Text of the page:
This article considers an analytic strategy for measuring and modeling child and adolescent problem behaviors. The strategy embeds an item response model within a hierarchical model to define an interval scale for the outcomes, to assess dimensionality, and to study how individual and contextual factors relate to multiple dimensions of problem beha...

This article compares the degree to which educational attainment and cognitive skill, individually and together, serve to explain labor force outcomes (occupational status and earnings). Although the same antecedent factors affect both of them and they both are associated with labor force outcomes, they are not redundant measures. They are affected...

The multisite trial, widely used in mental health research and education, enables experimenters to assess the average impact of a treatment across sites, the variance of treatment impact across sites, and the moderating effect of site characteristics on treatment efficacy. Key design decisions include the sample size per site and the number of site...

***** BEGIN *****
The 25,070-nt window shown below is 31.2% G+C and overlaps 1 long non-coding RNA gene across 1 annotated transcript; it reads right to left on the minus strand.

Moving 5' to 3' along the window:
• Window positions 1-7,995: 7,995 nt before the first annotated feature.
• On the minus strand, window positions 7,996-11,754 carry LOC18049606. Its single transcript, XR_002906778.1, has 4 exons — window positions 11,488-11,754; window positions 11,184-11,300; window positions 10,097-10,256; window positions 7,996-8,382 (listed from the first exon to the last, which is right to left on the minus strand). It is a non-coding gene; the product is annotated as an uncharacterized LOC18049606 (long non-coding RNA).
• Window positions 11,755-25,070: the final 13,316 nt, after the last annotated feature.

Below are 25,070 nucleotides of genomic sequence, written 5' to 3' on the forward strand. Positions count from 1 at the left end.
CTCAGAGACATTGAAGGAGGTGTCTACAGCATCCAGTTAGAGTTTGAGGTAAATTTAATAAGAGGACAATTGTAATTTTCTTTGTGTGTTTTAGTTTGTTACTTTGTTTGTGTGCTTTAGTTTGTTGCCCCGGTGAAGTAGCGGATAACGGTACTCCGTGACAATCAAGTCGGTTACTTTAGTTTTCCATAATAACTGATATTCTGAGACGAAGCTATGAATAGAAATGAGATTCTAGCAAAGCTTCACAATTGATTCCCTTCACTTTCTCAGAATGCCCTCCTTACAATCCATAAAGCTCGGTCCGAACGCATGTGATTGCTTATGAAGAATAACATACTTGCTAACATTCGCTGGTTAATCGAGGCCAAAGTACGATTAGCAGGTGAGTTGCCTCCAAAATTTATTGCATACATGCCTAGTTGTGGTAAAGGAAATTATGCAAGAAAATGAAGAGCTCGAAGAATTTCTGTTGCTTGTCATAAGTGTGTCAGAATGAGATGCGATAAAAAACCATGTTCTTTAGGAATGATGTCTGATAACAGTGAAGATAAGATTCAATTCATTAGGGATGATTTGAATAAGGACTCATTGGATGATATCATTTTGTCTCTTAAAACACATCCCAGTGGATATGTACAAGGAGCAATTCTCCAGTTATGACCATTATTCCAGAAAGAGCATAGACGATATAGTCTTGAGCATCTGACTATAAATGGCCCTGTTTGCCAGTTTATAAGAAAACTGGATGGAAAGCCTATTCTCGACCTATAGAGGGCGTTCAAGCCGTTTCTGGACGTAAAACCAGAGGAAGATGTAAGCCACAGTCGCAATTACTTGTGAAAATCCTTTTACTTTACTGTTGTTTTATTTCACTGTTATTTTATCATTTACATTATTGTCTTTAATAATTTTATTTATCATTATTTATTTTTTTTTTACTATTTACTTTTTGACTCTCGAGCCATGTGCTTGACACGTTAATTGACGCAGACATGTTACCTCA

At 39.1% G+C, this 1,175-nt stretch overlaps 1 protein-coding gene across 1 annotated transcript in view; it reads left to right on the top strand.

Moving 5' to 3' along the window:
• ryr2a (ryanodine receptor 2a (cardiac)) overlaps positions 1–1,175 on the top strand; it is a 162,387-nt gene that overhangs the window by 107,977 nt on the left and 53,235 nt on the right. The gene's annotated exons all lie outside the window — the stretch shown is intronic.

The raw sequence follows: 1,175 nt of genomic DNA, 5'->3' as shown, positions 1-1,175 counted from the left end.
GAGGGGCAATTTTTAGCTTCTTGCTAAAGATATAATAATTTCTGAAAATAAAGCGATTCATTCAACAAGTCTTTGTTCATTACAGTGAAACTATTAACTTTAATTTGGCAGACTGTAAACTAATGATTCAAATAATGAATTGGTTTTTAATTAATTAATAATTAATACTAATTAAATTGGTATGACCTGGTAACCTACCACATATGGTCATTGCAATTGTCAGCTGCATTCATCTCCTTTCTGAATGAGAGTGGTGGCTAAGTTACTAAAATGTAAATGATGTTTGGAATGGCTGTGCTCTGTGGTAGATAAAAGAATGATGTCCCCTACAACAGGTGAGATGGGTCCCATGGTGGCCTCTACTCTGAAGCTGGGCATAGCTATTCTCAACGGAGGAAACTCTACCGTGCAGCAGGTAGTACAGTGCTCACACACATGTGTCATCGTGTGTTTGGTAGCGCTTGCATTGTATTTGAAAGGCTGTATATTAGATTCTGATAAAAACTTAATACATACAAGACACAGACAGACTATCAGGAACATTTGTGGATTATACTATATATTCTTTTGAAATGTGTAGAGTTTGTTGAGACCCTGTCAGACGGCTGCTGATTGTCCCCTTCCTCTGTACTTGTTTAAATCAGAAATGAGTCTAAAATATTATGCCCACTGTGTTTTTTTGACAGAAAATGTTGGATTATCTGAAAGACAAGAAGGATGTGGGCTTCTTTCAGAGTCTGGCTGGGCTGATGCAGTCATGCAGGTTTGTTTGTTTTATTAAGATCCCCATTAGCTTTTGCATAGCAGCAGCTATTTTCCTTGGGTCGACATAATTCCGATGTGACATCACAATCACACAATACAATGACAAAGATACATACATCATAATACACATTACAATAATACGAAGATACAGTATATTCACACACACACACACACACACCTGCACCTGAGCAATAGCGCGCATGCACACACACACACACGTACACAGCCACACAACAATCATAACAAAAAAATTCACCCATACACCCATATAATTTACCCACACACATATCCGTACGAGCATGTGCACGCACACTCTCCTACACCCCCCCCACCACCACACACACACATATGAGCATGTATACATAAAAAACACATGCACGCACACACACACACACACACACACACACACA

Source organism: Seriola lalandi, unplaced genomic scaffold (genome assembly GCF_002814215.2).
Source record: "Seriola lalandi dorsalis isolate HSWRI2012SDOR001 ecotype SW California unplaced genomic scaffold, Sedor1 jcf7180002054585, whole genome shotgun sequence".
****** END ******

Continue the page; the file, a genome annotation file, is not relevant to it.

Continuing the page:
In accelerated longitudinal design, one samples multiple age cohorts and then collects longitudinal data on members of each cohort. The aim is to study age-outcome trajectories over a broad age span during a study of short duration. A threat to valid inference is the Age x Cohort interaction effect. S. W. Raudenbush and W. S. Chan (1993) developed...

Nested random effects models are often used to represent similar processes occurring in each of many clusters. Suppose that, given cluster-specific random effects b, the data y are distributed according to f(y|b, Θ), while b follows a density p(b|Θ). Likelihood inference requires maximization of ∫ f(y|b, Θ)p(b|Θdb with respect to Θ. Evaluation of t...

Using data collected under the Trial State Assessment (TSA) of the National Assessment of Educational Progress (NAEP), this article describes and illustrates a two-stage statistical model for investigating state-to-state variation in mathematics achievement. At the first stage, within each state, a two-level hierarchical linear model is estimated v...